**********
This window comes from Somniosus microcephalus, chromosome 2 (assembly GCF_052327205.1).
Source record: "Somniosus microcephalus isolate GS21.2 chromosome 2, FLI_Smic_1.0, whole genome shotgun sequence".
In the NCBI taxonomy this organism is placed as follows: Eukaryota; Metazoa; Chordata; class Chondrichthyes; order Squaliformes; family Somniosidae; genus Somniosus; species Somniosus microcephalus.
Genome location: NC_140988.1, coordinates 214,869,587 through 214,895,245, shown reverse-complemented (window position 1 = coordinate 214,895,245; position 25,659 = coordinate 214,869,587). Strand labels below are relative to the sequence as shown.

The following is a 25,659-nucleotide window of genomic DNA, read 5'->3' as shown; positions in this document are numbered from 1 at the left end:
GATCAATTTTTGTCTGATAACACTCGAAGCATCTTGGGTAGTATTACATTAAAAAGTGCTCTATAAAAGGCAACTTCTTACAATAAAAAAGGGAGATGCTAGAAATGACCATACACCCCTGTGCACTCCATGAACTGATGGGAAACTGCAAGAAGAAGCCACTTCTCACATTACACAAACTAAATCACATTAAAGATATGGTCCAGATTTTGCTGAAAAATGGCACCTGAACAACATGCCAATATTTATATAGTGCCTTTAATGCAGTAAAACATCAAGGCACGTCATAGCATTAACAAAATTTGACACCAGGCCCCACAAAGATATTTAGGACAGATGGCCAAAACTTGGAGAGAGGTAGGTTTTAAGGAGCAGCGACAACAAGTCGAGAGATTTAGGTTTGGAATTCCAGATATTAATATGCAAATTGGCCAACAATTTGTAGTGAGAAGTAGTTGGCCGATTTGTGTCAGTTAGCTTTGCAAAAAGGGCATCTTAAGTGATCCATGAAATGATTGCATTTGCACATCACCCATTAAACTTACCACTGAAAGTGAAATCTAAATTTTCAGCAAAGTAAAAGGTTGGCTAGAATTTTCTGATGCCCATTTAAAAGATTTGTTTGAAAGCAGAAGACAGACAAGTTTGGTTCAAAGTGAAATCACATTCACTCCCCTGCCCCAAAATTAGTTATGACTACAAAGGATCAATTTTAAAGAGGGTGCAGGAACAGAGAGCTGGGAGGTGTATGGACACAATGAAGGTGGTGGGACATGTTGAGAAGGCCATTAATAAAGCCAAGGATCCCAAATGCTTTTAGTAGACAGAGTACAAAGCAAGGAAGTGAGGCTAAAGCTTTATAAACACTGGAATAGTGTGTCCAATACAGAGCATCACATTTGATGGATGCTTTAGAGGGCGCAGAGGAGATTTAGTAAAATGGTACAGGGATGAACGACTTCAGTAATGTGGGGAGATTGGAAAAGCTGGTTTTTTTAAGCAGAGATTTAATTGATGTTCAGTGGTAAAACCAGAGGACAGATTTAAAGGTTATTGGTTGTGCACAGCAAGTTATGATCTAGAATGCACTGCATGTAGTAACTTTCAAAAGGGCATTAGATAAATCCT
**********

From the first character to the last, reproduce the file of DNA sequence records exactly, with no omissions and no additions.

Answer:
This window comes from Somniosus microcephalus, chromosome 2 (assembly GCF_052327205.1).
Source record: "Somniosus microcephalus isolate GS21.2 chromosome 2, FLI_Smic_1.0, whole genome shotgun sequence".
In the NCBI taxonomy this organism is placed as follows: Eukaryota; Metazoa; Chordata; class Chondrichthyes; order Squaliformes; family Somniosidae; genus Somniosus; species Somniosus microcephalus.
Genome location: NC_140988.1, coordinates 214,869,587 through 214,895,245, shown reverse-complemented (window position 1 = coordinate 214,895,245; position 25,659 = coordinate 214,869,587). Strand labels below are relative to the sequence as shown.

The following is a 25,659-nucleotide window of genomic DNA, read 5'->3' as shown; positions in this document are numbered from 1 at the left end:
GATCAATTTTTGTCTGATAACACTCGAAGCATCTTGGGTAGTATTACATTAAAAAGTGCTCTATAAAAGGCAACTTCTTACAATAAAAAAGGGAGATGCTAGAAATGACCATACACCCCTGTGCACTCCATGAACTGATGGGAAACTGCAAGAAGAAGCCACTTCTCACATTACACAAACTAAATCACATTAAAGATATGGTCCAGATTTTGCTGAAAAATGGCACCTGAACAACATGCCAATATTTATATAGTGCCTTTAATGCAGTAAAACATCAAGGCACGTCATAGCATTAACAAAATTTGACACCAGGCCCCACAAAGATATTTAGGACAGATGGCCAAAACTTGGAGAGAGGTAGGTTTTAAGGAGCAGCGACAACAAGTCGAGAGATTTAGGTTTGGAATTCCAGATATTAATATGCAAATTGGCCAACAATTTGTAGTGAGAAGTAGTTGGCCGATTTGTGTCAGTTAGCTTTGCAAAAAGGGCATCTTAAGTGATCCATGAAATGATTGCATTTGCACATCACCCATTAAACTTACCACTGAAAGTGAAATCTAAATTTTCAGCAAAGTAAAAGGTTGGCTAGAATTTTCTGATGCCCATTTAAAAGATTTGTTTGAAAGCAGAAGACAGACAAGTTTGGTTCAAAGTGAAATCACATTCACTCCCCTGCCCCAAAATTAGTTATGACTACAAAGGATCAATTTTAAAGAGGGTGCAGGAACAGAGAGCTGGGAGGTGTATGGACACAATGAAGGTGGTGGGACATGTTGAGAAGGCCATTAATAAAGCCAAGGATCCCAAATGCTTTTAGTAGACAGAGTACAAAGCAAGGAAGTGAGGCTAAAGCTTTATAAACACTGGAATAGTGTGTCCAATACAGAGCATCACATTTGATGGATGCTTTAGAGGGCGCAGAGGAGATTTAGTAAAATGGTACAGGGATGAACGACTTCAGTAATGTGGGGAGATTGGAAAAGCTGGTTTTTTTAAGCAGAGATTTAATTGATGTTCAGTGGTAAAACCAGAGGACAGATTTAAAGGTTATTGGTTGTGCACAGCAAGTTATGATCTAGAATGCACTGCATGTAGTAACTTTCAAAAGGGCATTAGATAAATCCT